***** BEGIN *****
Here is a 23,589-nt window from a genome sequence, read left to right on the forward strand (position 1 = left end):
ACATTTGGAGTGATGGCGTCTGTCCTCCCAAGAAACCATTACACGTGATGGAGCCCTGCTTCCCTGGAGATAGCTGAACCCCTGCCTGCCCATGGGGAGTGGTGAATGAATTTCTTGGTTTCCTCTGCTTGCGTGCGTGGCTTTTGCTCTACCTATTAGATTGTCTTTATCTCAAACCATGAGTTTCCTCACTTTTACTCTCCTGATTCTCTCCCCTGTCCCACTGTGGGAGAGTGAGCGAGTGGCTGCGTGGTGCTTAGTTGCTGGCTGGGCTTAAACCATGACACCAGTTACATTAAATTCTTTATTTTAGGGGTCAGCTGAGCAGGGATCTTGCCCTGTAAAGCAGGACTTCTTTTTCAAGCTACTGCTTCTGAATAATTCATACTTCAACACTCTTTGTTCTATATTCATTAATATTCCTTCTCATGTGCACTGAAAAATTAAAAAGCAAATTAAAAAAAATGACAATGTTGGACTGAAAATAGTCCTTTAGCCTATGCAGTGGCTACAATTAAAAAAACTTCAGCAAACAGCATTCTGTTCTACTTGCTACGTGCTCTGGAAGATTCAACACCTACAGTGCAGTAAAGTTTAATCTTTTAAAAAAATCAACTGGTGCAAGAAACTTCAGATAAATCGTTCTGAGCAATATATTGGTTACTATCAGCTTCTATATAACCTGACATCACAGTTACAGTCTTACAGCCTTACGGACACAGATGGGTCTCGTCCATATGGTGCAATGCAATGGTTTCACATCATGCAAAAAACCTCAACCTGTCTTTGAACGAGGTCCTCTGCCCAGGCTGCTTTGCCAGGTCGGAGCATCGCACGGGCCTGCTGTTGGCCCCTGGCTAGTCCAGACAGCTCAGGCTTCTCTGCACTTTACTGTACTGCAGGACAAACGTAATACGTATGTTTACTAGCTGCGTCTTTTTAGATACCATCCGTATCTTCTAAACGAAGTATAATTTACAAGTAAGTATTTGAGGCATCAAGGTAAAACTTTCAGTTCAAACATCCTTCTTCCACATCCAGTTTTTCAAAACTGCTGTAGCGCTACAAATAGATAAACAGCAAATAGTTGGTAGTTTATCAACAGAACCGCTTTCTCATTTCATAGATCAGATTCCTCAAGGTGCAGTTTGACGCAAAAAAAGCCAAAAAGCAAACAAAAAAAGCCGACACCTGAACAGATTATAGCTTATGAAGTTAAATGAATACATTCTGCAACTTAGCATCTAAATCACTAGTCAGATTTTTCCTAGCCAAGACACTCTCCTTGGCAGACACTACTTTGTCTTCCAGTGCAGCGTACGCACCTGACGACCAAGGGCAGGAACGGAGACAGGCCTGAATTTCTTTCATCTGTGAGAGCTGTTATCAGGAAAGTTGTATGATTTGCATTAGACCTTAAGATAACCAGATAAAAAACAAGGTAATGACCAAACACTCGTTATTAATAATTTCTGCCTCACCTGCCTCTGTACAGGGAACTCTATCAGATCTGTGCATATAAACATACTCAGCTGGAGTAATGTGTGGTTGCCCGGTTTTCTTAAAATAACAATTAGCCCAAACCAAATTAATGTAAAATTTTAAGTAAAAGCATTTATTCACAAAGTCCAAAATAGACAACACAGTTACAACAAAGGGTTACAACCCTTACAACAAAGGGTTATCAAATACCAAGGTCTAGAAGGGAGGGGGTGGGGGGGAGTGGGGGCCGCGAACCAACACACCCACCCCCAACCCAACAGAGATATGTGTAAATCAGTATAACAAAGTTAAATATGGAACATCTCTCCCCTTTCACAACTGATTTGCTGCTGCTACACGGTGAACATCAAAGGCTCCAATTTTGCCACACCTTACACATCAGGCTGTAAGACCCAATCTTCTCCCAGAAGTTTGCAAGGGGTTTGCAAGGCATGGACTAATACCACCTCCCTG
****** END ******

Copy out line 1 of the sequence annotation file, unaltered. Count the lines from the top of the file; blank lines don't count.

Here is a 23,589-nt window from a genome sequence, read left to right on the forward strand (position 1 = left end):